Today's dinner is weakfish!
The problem of invasive species
Invasive species are those introduced in an area outside of their natural distribution and for several reasons – such as getting attached to the hull of boats or introduced deliberately – arrive at a new place, adapt to the new region and remain there. However, some invasive species can disrupt the functioning of ecosystems and cause economic losses. The problem caused by some invasive species does not have a simple solution, as eradication is often impossible once they have become established, particularly in aquatic environments.
The weakfish, Cynoscion regalis, is an invasive species, native to the western Atlantic Ocean that is present in numerous locations along the Atlantic coast of the Iberian Peninsula. It was detected for the first time in the Algarve in 2016 in the Guadiana estuary.
The consumption of edible species emerged as a low-cost strategy to reduce invasive populations. As weakfish is already sold in markets in southern Portugal, there seems to be potential to start developing a targeted fishery to decrease the abundance of this invasive species.
To find out if Portuguese consumers would be willing to include weakfish on their grocery list and help control this invasive species at the table, our researchers from the ECOREACH group went to investigate the acceptance of Portuguese fish consumers to the introduction of this species.
The main reasons, given by consumers, for buying weakfish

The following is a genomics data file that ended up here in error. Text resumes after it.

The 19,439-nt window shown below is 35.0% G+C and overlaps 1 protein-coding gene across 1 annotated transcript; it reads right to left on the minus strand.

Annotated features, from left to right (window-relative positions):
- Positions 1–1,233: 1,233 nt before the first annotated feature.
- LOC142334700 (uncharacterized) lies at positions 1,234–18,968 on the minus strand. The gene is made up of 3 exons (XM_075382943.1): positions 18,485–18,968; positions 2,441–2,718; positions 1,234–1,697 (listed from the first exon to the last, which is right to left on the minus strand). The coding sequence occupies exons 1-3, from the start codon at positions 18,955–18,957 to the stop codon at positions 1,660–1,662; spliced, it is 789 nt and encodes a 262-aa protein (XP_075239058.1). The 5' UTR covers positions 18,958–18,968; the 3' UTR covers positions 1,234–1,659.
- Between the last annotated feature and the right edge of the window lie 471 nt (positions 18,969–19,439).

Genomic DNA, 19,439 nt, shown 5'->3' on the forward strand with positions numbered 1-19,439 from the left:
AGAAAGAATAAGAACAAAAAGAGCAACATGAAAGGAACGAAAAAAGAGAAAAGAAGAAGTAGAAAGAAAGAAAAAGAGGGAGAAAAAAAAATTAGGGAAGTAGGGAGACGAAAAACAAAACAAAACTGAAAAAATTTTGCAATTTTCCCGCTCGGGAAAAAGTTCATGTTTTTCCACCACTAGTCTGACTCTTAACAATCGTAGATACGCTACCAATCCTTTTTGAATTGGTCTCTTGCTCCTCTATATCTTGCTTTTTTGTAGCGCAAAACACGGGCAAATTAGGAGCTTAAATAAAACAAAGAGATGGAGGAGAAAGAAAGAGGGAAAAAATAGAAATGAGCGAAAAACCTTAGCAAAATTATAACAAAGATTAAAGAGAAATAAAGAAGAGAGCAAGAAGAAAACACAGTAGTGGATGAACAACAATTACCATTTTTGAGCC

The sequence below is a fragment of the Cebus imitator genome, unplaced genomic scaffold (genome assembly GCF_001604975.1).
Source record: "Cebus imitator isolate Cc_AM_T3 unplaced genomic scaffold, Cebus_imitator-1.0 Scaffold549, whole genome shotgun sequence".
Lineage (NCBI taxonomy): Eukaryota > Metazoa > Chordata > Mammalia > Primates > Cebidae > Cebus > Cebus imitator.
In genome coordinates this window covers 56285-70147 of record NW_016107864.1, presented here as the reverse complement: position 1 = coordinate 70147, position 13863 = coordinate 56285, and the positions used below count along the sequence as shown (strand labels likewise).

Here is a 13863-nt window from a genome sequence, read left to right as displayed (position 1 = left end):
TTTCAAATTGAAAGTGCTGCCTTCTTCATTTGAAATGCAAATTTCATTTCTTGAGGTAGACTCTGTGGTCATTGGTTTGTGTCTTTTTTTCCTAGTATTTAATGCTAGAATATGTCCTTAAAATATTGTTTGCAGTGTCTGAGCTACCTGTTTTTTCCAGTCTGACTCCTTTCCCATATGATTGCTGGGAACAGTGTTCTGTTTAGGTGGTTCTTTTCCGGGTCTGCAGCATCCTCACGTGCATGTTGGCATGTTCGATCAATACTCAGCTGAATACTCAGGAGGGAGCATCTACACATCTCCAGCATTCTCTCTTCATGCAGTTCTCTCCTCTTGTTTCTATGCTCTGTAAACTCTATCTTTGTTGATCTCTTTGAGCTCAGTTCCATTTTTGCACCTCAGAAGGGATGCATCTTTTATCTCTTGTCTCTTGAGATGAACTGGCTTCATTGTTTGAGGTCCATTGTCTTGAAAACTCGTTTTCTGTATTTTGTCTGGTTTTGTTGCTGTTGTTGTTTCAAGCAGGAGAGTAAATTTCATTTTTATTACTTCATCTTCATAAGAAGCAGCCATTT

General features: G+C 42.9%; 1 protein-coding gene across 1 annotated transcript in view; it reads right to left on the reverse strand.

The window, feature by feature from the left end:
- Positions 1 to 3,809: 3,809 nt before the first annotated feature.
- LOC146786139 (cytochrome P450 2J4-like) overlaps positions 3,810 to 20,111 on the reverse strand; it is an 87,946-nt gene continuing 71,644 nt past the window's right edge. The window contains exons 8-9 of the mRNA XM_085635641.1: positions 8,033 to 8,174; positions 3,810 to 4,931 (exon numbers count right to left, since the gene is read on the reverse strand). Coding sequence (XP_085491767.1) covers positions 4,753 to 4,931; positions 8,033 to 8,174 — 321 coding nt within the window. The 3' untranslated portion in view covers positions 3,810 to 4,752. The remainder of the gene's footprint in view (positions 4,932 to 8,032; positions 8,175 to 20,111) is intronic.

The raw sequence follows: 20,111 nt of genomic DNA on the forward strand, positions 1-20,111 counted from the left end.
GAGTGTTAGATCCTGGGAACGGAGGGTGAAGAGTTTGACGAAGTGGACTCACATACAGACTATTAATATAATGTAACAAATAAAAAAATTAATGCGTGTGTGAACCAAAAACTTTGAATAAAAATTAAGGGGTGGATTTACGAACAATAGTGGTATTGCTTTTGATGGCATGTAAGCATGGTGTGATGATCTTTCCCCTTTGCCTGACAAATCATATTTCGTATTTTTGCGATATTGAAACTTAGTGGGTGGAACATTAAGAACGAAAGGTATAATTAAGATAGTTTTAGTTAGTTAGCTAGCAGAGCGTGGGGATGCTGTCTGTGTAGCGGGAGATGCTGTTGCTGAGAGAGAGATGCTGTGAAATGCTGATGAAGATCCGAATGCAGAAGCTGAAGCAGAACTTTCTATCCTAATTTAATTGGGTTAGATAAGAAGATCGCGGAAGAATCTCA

Are consumers willing to include this species in their grocery list? Through a study conducted by our researchers, it was possible to find out that:
- 90% of consumers said that they would certainly buy weakfish if they found it in the market;
- Consumers are willing to pay 9.5 euros per kilogram for this species;
- There was a preference to buy weakfish – a wild fish – instead of fish produced in aquacultures, like seabass or seabream. This information can be used when promoting the consumption of the species to consumers.
Minimize the impacts of invasive species
From the data provided by consumers, it was possible to conclude that fish consumers are willing to buy weakfish and that there is great potential to implement a fishing program to reduce the abundance of this species on our coast. This fishing program can benefit local fishing communities – such as in the Sado, Mira and Guadiana estuaries – as it represents an additional source of income, turning an ecological threat into an economic opportunity.
The interest shown by consumers, chefs and the media demonstrates that edible invasive species impacts can be minimised once ecological data exists to implement a sustainable fishing program.
You can read more information about this study HERE.